Most people reading this will be familiar with Godwin’s Law, which states that the longer a debate on an internet comments board lasts, the more likely it is that someone will mention Hitler. But you probably haven’t heard of Streep’s Law, because I just made it up: the longer a 2017 awards ceremony drags on, the more likely it is that an actor will mention Donald Trump. This year’s Oscars are going to be capital-T Topical. Top Hollywood talent agency UTA has scrapped its annual Oscars bash to throw a pro-immigration rally. Vanity Fair is hosting a pre-Oscars benefit for the American Civil Liberties Union. Manchester by the Sea's Casey Affleck and Moonlight's Mahershala Ali are probably busy figuring out where to paste the current affairs paragraph into their acceptance speeches. It’s all very well sneering at actors doing activism in their tuxedos – particularly if they’re Tom Hiddleston – but this year there’s a reality TV star in the White House, so if Denzel Washington has something to say about it, then he should go right ahead. Frankly, I’d probably rather Denzel were president than The Donald. (“President Washington” has a ring to it.) Politics isn’t new to Oscar season. Marlon Brando sent a Native American activist to collect his statuette for The Godfather in 1973. Hattie McDaniel’s Best Supporting Actress win in 1940 is considered an early civil rights landmark. Zero Dark Thirty lost the 2013 Best Picture race partly because Senator John McCain complained that it was giving torture a good name. For all the speechifying, though, the loudest message the Academy can send is its choice of Best Picture. Which means that all Hollywood has to do this year – to prove that it’s not shallow, self-obsessed and completely out of touch with Real America™ – is NOT give the Oscar to La La Land. La La Land, to be clear, is a great movie, jazzplaining notwithstanding. A rare original musical set in a nostalgic fantasy of LA, with a knockout performance from Emma Stone, it drips charm – and provides a welcome diversion from the news. If there’s a La La Land backlash, that’s mostly because it’s the prohibitive front-runner, with a record-equalling 14 nominations.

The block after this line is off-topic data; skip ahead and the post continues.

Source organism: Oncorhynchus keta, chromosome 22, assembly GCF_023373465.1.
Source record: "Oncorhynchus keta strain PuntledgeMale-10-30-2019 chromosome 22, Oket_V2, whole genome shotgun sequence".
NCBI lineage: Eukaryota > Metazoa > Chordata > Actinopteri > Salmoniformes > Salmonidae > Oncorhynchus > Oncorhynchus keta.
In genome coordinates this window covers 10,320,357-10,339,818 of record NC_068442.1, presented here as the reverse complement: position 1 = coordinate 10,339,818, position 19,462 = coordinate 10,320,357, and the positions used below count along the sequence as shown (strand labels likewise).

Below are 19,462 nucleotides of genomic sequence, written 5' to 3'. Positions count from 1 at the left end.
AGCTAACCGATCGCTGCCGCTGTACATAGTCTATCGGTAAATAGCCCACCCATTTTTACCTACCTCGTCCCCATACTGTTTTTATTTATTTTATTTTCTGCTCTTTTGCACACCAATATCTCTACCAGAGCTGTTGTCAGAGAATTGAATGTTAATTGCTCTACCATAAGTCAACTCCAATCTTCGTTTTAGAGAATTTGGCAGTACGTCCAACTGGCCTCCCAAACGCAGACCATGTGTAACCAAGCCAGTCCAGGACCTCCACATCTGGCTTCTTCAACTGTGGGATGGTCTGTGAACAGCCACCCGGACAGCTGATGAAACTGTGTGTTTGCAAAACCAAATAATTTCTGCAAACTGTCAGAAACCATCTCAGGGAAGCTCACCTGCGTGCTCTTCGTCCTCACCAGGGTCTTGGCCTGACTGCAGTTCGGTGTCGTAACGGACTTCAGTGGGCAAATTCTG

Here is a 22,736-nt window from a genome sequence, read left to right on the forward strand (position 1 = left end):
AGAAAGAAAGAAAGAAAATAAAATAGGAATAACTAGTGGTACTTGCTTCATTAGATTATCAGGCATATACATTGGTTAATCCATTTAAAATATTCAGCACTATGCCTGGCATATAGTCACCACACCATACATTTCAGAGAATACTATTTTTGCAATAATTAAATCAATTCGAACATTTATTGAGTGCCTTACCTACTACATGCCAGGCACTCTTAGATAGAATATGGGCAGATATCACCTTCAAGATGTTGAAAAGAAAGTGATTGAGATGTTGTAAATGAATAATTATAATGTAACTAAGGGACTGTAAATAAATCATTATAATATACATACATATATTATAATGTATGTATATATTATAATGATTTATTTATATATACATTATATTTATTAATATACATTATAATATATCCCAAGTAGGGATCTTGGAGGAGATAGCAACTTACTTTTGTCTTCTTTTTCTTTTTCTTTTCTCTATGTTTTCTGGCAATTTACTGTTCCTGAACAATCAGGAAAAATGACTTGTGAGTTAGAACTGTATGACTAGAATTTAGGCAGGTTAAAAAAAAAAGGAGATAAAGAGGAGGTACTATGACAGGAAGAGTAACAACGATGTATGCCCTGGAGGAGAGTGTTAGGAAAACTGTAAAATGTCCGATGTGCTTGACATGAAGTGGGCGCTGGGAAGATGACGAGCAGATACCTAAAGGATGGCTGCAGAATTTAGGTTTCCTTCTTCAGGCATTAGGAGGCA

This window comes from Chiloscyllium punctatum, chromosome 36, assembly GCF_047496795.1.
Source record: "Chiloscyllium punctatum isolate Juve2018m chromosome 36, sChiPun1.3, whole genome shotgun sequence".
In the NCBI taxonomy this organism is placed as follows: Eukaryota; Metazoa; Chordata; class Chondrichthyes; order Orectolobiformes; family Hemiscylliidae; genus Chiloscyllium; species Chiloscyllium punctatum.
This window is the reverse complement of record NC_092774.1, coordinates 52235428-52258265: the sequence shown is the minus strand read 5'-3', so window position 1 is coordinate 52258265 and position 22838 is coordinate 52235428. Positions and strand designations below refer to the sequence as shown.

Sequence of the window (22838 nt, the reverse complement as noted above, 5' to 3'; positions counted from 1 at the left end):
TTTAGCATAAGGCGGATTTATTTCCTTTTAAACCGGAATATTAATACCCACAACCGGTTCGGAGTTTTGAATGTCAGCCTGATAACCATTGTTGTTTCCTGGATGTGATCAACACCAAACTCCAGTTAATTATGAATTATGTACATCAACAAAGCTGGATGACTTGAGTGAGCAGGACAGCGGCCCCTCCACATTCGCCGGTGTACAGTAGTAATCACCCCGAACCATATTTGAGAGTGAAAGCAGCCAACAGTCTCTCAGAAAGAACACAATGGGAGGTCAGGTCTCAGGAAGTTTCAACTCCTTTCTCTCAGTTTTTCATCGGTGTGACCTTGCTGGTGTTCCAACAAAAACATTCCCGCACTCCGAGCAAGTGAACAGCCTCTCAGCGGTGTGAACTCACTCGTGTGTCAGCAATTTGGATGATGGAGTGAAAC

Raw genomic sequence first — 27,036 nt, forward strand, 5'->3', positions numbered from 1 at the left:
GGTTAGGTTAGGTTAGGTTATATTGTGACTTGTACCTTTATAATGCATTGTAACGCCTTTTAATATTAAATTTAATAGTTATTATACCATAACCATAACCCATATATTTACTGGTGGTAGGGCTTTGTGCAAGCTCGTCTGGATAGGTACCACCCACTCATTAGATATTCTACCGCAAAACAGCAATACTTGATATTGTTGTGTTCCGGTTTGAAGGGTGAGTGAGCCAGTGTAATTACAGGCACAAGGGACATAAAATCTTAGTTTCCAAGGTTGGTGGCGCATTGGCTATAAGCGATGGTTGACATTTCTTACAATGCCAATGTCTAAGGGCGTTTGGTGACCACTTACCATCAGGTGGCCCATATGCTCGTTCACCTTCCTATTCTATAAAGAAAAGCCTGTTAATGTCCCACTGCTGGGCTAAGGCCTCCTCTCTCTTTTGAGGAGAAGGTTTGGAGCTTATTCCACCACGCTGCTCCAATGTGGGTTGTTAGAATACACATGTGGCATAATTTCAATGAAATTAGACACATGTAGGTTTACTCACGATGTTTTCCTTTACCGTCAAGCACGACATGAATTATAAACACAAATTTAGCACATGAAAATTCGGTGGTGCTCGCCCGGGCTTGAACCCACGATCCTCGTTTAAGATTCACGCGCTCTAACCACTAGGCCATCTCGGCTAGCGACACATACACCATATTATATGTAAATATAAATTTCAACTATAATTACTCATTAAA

But it’s also the only film on the shortlist that’s utterly devoid of politics. If it has a message, it’s that nobody should ever date its virtuoso director Damien Chazelle: both La La Land and Chazelle’s previous movie, Whiplash, were about jazz musicians who thought they had to dump their girlfriends to achieve artistic success. Ladies, you’ve been warned. It was acceptable to give the Oscar to The Artist in 2011, when Obama was in the Oval Office and the liberal world order appeared unassailable. But to reward another trifling, self-regarding romance set in the entertainment industry now would suggest that, for all its humanitarian posturing, Hollywood really only cares about the world within five miles of the Beverly Hills Hotel. There are several ways the Academy could go in the unlikely event that it shuts out La La Land. Moonlight, Hidden Figures and Washington’s Fences all feature black casts (and, in the case of Moonlight and Fences, black writers and directors). Their nominations offset some of the damage from two years of #OscarsSoWhite; a win would tip the scales further. On the other hand, some people blame Meryl Streep, Katy Perry et al for sealing Hillary’s fate with their smug celebrity electioneering. So maybe Academy voters should venture outside their Hollywood liberal comfort zone and acknowledge Trump’s America by giving the gong to the religious-pacifist bloodbath, Hacksaw Ridge, a true conservative cockle-warmer. Or, if they’d rather something without Mel “Sugar Tits” Gibson’s name above the title, there’s Hell or High Water, a contemporary Western about two Texas brothers who rob the banks that ruined their family to save their farm from foreclosure. If the economy made them desperate enough to turn to violent crime, maybe it made them desperate enough to vote Trump, too. Of the more broadly message-y films, Lion is an immigrant story about colour and culture and identity, while Arrival is an alien-encounter movie about the importance of communication and mutual understanding, which felt somehow reassuring when it was released in the immediate aftermath of November’s crushing presidential election. The last film on the shortlist might be the finest of the lot. But I can’t think of a good political reason to give the Best Picture prize to Manchester by the Sea, a clear-eyed depiction of regular people coming to terms with awful, inescapable circumstances, which makes you laugh as it breaks your heart. Of course, it doesn’t need an Academy Award to prove that. And besides, the Oscars are rarely about rewarding the year’s best movie (though sometimes that happens by coincidence). In case you hadn’t noticed yet, they’re all about politics. @timwalker